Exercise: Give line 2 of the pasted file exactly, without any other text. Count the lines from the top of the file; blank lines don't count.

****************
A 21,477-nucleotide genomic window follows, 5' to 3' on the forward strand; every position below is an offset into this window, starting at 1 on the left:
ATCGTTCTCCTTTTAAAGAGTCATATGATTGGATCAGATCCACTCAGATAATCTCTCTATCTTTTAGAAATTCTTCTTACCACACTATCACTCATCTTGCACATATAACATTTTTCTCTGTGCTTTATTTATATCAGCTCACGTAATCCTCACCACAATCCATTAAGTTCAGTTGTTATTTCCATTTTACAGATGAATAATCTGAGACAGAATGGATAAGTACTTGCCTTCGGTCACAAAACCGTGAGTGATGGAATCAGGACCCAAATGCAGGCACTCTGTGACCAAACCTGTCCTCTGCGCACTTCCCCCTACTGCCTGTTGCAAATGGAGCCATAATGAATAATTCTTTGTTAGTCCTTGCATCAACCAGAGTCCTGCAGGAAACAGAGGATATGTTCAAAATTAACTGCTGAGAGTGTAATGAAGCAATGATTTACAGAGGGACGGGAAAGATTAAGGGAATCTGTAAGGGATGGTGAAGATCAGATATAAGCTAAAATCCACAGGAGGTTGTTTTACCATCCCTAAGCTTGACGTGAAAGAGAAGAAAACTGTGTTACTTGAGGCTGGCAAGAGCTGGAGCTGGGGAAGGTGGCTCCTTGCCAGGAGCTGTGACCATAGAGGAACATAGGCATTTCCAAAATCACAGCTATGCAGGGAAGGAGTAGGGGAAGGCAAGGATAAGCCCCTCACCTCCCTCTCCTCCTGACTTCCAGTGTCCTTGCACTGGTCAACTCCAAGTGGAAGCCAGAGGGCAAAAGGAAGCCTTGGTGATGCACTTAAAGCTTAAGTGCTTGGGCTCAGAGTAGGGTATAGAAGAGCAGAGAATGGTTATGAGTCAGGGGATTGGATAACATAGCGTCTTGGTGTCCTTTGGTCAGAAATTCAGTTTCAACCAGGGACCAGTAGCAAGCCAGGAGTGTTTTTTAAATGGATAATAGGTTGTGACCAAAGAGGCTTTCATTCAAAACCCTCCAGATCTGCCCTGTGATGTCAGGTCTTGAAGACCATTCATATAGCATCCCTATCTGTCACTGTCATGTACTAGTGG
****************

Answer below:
ATCGTTCTCCTTTTAAAGAGTCATATGATTGGATCAGATCCACTCAGATAATCTCTCTATCTTTTAGAAATTCTTCTTACCACACTATCACTCATCTTGCACATATAACATTTTTCTCTGTGCTTTATTTATATCAGCTCACGTAATCCTCACCACAATCCATTAAGTTCAGTTGTTATTTCCATTTTACAGATGAATAATCTGAGACAGAATGGATAAGTACTTGCCTTCGGTCACAAAACCGTGAGTGATGGAATCAGGACCCAAATGCAGGCACTCTGTGACCAAACCTGTCCTCTGCGCACTTCCCCCTACTGCCTGTTGCAAATGGAGCCATAATGAATAATTCTTTGTTAGTCCTTGCATCAACCAGAGTCCTGCAGGAAACAGAGGATATGTTCAAAATTAACTGCTGAGAGTGTAATGAAGCAATGATTTACAGAGGGACGGGAAAGATTAAGGGAATCTGTAAGGGATGGTGAAGATCAGATATAAGCTAAAATCCACAGGAGGTTGTTTTACCATCCCTAAGCTTGACGTGAAAGAGAAGAAAACTGTGTTACTTGAGGCTGGCAAGAGCTGGAGCTGGGGAAGGTGGCTCCTTGCCAGGAGCTGTGACCATAGAGGAACATAGGCATTTCCAAAATCACAGCTATGCAGGGAAGGAGTAGGGGAAGGCAAGGATAAGCCCCTCACCTCCCTCTCCTCCTGACTTCCAGTGTCCTTGCACTGGTCAACTCCAAGTGGAAGCCAGAGGGCAAAAGGAAGCCTTGGTGATGCACTTAAAGCTTAAGTGCTTGGGCTCAGAGTAGGGTATAGAAGAGCAGAGAATGGTTATGAGTCAGGGGATTGGATAACATAGCGTCTTGGTGTCCTTTGGTCAGAAATTCAGTTTCAACCAGGGACCAGTAGCAAGCCAGGAGTGTTTTTTAAATGGATAATAGGTTGTGACCAAAGAGGCTTTCATTCAAAACCCTCCAGATCTGCCCTGTGATGTCAGGTCTTGAAGACCATTCATATAGCATCCCTATCTGTCACTGTCATGTACTAGTGG